More than 600 Iraqi migrants reportedly returned to their home country on Friday after a failed attempt to enter the European Union through Belarus.
Two flights first arrived in Erbil, the Kurdistan region’s capital, before traveling on to Baghdad, Iraq’s capital, according to The New York Times.
One 27-year-old migrant, Shaho Omar, told the Times that he and his companions decided to stop their effort to enter Germany after hearing that at least 31 migrants died this week attempting to cross the English Channel.
"What happened to them could have happened to us — that shocked us,” Omar told the Times. He noted that the harsh treatment by the Belarus border police and the option to take a free flight home were also enticing reasons to leave.
Iraq’s foreign ministry said Friday's two flights returned 608 people to the country. It has now repatriated a total of 1,038 voluntary returnees from Belarus and plans to charter two more flights which would bring the total number of those repatriated to about 2,000 people, the Times reported.
“If I find a better and safe route, I will definitely try again,” Omar added. “For now there are no routes — that’s why I came back.”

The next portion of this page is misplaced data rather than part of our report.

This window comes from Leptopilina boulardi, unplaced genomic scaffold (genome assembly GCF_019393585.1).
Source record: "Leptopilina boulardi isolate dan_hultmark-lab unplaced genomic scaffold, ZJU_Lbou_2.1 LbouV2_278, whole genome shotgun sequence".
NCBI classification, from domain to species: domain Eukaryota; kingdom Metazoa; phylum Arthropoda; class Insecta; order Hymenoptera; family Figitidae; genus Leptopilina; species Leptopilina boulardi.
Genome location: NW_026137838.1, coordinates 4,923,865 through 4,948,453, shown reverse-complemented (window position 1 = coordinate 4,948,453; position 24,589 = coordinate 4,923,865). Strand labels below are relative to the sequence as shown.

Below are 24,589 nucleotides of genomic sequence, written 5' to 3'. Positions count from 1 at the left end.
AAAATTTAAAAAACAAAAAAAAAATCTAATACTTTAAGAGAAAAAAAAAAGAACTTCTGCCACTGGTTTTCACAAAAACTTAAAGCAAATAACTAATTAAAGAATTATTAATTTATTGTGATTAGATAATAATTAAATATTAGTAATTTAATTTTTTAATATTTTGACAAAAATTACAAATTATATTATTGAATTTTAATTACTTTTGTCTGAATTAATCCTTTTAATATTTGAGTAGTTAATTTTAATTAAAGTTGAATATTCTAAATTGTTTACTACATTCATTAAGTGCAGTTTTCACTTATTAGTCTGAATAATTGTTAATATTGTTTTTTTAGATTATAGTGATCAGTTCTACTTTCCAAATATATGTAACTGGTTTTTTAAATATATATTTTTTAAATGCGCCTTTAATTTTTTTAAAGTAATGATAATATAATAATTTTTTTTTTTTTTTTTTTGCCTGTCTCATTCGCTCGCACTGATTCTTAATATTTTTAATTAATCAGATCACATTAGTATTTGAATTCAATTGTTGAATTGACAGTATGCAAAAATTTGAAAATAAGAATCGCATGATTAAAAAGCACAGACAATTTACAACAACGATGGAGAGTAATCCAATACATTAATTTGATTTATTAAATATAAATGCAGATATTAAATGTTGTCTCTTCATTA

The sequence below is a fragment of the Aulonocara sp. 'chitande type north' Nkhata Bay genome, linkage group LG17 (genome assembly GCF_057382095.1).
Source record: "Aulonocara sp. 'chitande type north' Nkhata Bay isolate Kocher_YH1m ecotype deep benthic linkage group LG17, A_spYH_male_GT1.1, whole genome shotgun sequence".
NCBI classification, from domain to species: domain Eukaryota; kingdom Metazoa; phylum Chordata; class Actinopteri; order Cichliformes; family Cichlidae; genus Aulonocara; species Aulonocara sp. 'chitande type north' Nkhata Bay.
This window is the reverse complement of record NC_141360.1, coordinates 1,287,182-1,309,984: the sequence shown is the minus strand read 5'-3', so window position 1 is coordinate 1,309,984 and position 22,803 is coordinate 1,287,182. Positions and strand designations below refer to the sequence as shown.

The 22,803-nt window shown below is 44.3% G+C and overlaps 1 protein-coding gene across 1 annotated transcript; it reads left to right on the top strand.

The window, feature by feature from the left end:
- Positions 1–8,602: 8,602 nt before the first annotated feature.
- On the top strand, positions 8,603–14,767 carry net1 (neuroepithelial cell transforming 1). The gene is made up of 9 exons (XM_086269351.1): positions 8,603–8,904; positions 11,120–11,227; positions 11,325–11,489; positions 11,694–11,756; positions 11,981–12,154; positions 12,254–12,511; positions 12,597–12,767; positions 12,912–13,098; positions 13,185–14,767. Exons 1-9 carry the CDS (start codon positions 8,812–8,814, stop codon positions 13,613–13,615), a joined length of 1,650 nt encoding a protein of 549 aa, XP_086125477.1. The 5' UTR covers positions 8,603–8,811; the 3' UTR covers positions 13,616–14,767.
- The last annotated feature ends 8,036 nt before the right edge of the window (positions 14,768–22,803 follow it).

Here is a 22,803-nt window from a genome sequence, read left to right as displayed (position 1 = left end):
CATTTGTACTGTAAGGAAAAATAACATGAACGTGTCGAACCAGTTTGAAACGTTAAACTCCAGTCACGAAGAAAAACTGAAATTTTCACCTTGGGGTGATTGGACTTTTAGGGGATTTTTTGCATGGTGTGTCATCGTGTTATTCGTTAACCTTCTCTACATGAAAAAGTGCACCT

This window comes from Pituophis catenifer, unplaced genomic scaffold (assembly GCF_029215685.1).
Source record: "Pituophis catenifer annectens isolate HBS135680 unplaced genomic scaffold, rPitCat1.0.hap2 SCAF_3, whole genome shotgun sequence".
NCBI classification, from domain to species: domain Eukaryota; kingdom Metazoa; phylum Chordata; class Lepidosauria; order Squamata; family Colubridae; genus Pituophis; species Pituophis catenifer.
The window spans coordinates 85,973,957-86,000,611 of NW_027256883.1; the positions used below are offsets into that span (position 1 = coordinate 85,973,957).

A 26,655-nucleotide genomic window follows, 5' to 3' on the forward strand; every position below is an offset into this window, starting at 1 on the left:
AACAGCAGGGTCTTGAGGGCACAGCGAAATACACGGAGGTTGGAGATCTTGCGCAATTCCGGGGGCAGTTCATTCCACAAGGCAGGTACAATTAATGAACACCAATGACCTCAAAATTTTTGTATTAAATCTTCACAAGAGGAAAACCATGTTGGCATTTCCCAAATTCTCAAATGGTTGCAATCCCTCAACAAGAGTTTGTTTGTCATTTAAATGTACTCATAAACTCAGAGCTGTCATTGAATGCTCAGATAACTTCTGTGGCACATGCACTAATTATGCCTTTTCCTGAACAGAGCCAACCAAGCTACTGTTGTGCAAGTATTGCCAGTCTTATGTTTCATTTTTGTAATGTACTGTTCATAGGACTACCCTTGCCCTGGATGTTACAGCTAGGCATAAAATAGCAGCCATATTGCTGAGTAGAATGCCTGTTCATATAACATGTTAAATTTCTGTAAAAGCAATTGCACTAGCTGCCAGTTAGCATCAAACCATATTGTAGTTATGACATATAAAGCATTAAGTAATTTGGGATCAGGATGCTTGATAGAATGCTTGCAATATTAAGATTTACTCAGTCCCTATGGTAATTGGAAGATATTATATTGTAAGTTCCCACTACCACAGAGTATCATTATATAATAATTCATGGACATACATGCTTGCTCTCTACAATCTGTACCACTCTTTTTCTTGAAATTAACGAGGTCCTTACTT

Last week, Belarus had cleared all the migrants who had set up a camp along its eastern border with Poland.
At that time, migrants from the camps were granted shelter from freezing temperatures in a government-run warehouse.
The West has previously accused Belarus' authoritarian leader Alexander Lukashenko of using the migrants as pawns to punish the against the EU for sanctions imposed following the disputed 2020 election. Belarus, however, has denied the accusations.
Meanwhile, Lukashenko has been critical of the European Union refusing to take in the migrants who were stranded on the border.
“We must demand that the Germans take them,” he said, alleging that the EU was not working with Belarus to resolve the issue.